Pakistan: Jailed unionists speak on workers' rights, demand freedom

Rana Riaz Ahmed, Akbar Ali Kamboh and Fazal Elahi outside Faisalabad court house, April 3. Photo by Mian Abdul Qayyum.

Power loom workers in Faisalabad, a big industrial centre in central Pakistan, launched a series of strikes and demonstrations in mid-2010. Six leaders of the organisation of power loom workers, the Labour Qaumi Movement (LQM), were arrested by the police.

The six were charged under anti-terror laws and sentenced to a total of almost 490 years' jail (served concurrently). The jailed LQM leaders are also members of the Labour Party Pakistan (LPP).

Three of the six spoke from jail with Rana Aslam and Tony Iltis. Translated by Sher Ali Khan.

For ways to support the six jailed unionists, visit this site.

Green left Weekly's Tony Iltis is travelling in Pakistan. You can read his blog here.

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Rana Riaz Ahmed: We’ve been struggling for the past two years for the rights of workers and peasants in our area.

The factory owners and capitalists have filed fake cases against us in the anti-terrorism courts, for which we’ve been arrested. We’ve been in jail since then.

The case against us is a lie ― these are fake cases. We were only protesting for better wages for the factory workers. For quite some time we’ve been speaking to the district authorities, who agreed ― but despite this no-one took notice and nothing was solved.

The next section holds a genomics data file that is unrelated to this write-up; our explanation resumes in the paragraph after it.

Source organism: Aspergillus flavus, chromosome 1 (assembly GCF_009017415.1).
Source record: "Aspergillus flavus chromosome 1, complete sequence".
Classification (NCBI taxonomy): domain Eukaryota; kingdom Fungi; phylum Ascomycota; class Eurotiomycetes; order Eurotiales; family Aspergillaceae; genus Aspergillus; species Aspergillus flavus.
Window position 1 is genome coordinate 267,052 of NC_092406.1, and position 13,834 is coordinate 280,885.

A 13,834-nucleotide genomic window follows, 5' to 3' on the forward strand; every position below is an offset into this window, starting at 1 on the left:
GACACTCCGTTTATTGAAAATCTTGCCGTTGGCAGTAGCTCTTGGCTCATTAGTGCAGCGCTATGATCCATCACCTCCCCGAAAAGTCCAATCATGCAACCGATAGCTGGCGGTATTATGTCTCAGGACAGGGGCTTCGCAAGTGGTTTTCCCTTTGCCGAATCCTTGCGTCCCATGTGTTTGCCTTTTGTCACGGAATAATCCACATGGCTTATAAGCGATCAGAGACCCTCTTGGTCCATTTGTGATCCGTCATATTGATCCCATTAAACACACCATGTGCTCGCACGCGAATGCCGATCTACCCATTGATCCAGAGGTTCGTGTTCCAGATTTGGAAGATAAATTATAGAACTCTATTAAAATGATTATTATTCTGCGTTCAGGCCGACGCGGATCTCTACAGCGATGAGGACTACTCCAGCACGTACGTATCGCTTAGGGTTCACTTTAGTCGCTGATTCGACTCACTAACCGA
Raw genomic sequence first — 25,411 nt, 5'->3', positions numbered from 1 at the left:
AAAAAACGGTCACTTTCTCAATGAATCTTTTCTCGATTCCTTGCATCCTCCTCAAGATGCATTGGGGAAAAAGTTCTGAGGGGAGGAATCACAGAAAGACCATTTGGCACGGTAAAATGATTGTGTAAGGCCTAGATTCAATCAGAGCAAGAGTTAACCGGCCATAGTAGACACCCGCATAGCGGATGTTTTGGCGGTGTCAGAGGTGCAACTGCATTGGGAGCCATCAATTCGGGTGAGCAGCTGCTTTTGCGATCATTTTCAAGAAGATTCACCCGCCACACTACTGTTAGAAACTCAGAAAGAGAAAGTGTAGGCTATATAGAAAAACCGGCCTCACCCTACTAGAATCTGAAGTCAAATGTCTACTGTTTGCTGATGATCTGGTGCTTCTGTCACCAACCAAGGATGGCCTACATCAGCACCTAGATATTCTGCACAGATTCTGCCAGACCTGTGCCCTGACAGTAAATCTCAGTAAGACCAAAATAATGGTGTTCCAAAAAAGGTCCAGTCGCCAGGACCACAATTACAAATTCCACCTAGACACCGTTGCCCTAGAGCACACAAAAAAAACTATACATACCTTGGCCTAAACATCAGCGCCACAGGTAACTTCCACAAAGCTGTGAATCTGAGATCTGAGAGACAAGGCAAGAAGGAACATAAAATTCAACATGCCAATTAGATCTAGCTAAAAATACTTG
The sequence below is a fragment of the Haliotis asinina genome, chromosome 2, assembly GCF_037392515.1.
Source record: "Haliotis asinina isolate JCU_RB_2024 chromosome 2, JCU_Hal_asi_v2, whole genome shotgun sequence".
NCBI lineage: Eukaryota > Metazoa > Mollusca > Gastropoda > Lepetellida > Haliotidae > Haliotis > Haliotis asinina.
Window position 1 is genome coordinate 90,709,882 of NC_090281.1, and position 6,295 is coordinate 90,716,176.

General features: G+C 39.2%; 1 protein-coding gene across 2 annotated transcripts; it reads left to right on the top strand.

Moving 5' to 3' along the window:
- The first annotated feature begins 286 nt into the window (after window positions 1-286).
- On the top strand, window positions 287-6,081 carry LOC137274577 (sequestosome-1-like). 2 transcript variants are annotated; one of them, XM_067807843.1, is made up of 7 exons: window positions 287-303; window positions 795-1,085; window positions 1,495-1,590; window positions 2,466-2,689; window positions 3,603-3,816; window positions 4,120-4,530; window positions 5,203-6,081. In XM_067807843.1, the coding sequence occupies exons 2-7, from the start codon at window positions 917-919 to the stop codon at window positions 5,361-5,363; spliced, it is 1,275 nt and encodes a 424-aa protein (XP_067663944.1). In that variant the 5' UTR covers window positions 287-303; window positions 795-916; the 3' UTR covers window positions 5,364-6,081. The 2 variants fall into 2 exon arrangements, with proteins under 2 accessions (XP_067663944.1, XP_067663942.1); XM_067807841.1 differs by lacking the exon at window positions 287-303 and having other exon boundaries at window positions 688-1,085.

As a result, we’ve been part of a long-term struggle. There have been many protests and rallies. We’ve been on hunger strike. Our supporters have set up camps in front of the jail.

But despite all this, nothing has been solved. Our comrades meet us and bring us food in jail. But as we stand right now we have no hope that the government will help solve our case.

Our LQM comrades have been at the forefront of the struggle for this issue to be resolved. God willing it will be solved quickly: it’s been two years.

Akbar Ali Kamboh:

The government had issued a directive for wage rises by 17%. For two months, we had been waiting. We had been meeting with the factory owners, but when we saw that wage rises would never occur, they provoked a strike.

The factory owners responded to the workers with weapons and force. They ended up creating a fake situation by burning their own factory building. They filed a case against us under the anti-terrorism act.

The biggest role [in our case] was that of the Punjab government, particularly Punjab law minister Rana Sanaullah. As a result we got long sentences.

Fazal Elahi:

At the scene of the protests, the police chiefs were there. We told them that firing should not have occurred. When the state started to oppress us, they had given us assurances that the oppression from the factory would not lead to our arrests. But this is precisely what happened.

Afterward, so many promises were made about getting us released. But none of those things have been fulfilled. The politicians are all people with interests.

The Pakistan People's Party have not done anything, even though they say they are a workers' party. They talk about God and religion but when the time comes, because we are from the working class, not from a feudal background, we have not been released.

Vested interests are not allowing for a compromise to be made. The parties that brought the charges against us are now ready to settle, but it is this feudal class that is not allowing for any resolution to take place. The LQM has been giving its all for our freedom.


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